Embrace sustainability and buy Ethical Clothing
In recent years, more so now during the Covid pandemic, ethical clothing has become a buzzword and turned a few heads. Just as consumers today are taking a closer look at the food they consume and the chemicals they put into their bodies, they are also shifting their purchasing decisions to create a cleaner environment through the clothes they wear.
One of the biggest culprits in the fashion industry is “fast fashion,” or clothes made cheaply to meet demands for the hot new styles. However, fast fashion is putting our future planet at risk. We all love those quick-drying polyester tanks and tees because they are cheap, wrinkle-free, and readily available. We are blinded by the pretty clothes, the stylish displays, ads, and the rapidly changing collections. But hey! they hold on to bacteria and will stink so fast you'll be inclined to throw them away after just a few gym sessions. What you don't realize is that it can take up to 200 years for that garment to decompose.
As professional modern women, we need to take responsibility for our daily choices. Commit to buying less, limit our outfits per day, and invest in pieces that last longer. We don’t have to pollute, exploit, and overconsume to look stylish.
Simply put, ethical fashion is fashion made ethically. This can encompass a whole host of business and production practices aimed at treating your workers fairly and minimizing your impact on the environment. In short, when you buy ethical clothing, it means your clothing is eco-friendly and people-friendly. There are three ways the fashion industry is producing greenhouse gases: oil, transportation, and cows. Buying ethical clothing gives solutions to all three.
Uses Less Synthetic Materials
Synthetic materials, such as polyester, nylon, and spandex require oil. And oil production is one of our biggest greenhouse gas emitters. So instead, opt for natural, plant-based materials, for example, organic cotton, linen, and ahimsa silk. In sustainable fashion, the use of natural materials is a lot more common practice. Synthetic materials are used very rarely and most times are made of recycled materials.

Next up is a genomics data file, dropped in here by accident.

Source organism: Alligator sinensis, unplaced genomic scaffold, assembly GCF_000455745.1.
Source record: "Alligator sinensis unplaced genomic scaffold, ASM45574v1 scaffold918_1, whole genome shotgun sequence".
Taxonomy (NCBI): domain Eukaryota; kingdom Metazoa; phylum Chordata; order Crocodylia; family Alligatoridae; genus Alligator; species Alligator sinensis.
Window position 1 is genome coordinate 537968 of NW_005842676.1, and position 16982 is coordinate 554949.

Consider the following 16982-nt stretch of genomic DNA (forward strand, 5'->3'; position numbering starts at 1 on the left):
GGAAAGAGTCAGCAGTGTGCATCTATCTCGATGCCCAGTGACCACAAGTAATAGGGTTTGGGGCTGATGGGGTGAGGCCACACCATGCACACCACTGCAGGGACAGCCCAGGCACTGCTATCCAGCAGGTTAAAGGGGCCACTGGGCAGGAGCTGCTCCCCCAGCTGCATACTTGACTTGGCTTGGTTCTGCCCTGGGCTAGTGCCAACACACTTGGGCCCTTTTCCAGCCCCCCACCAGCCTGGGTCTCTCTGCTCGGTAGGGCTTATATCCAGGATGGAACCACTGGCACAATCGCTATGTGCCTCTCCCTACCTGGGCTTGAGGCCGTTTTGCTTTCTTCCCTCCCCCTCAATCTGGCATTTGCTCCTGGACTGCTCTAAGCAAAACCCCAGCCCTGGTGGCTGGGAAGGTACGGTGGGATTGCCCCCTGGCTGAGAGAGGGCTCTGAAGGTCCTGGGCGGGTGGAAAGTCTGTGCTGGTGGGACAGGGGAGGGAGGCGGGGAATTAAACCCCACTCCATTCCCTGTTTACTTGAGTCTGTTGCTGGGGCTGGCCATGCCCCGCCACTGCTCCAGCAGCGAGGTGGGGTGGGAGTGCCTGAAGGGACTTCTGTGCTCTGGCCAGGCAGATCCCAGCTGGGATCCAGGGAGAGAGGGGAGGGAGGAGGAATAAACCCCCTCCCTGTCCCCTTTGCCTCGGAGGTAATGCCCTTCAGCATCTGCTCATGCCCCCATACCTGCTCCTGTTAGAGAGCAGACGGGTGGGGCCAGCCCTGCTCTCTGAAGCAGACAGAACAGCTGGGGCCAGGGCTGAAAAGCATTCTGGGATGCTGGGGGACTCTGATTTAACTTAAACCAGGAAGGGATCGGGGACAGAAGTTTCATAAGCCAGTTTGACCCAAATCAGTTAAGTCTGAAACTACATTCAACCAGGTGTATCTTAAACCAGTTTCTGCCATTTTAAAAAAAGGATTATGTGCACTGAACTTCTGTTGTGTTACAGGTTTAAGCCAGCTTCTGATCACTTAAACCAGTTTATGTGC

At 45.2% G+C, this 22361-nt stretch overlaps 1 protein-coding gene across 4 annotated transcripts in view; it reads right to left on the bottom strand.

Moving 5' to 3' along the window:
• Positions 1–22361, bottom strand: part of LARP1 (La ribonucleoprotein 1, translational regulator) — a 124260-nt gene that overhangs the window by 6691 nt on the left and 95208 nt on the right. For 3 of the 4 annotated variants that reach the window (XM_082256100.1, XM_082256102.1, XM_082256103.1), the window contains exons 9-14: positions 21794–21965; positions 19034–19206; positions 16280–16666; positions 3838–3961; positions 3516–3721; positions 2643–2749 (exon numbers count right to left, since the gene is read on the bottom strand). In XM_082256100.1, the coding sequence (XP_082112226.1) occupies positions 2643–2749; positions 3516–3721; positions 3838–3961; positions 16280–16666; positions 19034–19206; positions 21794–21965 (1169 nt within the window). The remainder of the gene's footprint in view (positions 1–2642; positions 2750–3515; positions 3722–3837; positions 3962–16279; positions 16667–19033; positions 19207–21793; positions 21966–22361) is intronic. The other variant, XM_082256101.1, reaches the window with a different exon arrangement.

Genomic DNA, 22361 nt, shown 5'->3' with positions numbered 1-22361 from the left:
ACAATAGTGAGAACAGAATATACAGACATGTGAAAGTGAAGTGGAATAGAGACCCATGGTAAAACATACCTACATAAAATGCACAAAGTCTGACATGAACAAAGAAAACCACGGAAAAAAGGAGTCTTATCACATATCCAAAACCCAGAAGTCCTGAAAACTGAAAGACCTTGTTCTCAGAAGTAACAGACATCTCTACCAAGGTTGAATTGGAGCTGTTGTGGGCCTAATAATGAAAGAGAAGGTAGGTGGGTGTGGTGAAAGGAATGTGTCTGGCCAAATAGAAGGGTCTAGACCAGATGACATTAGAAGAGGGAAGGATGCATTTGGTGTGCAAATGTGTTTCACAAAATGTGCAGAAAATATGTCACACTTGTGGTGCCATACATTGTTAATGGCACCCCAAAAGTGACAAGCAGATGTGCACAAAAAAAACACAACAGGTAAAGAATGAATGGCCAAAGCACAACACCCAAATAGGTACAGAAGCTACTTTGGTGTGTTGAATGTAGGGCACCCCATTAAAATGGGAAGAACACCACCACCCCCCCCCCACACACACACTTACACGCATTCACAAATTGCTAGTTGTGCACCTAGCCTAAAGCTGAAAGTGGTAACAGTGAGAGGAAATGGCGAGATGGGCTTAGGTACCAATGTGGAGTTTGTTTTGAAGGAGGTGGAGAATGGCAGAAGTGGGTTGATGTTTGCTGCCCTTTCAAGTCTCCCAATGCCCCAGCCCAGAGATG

As you might know, transportation also emits a huge amount of greenhouse gases. And the process of transporting huge collections all around the world is very damaging to the environment. It might be more cost-efficient to make clothes in third world countries, but does it worth it if we destroy our planet?Most Sustainable brands are shifting back to local production. Sourcing local materials, employing local craftsmen, and refusing to sell the clothes globally have a major positive impact on the environment. And as a bonus, local production creates jobs and boosts the local economy.
Uses Less Energy
Ethical fashion brands , such as ArtEastri, prefer creating smaller collections with hand-made items. In this case, craftsmanship and human labor replace a small amount of energy used by factories.
The slow fashion movement, and the notion of producing less, but better quality, and extending the life-cycle of our clothes could easily cut fashion’s energy use by half.
While ethical fashion may not solve all of our problems with unsafe chemicals, water shortages, energy consumption, or overflowing landfills, it allows you to reduce your impact on the environment and invest in safer, more sustainable practices.
No matter what you think the world’s biggest issues are, you are unlikely to think of fashion as either a problem or a solution. Yet when you buy ethical clothing, you can actually help address many of these issues in ways you may not expect. Clothing is something that everyone needs and uses, making it an extremely accessible avenue for the average person to affect change.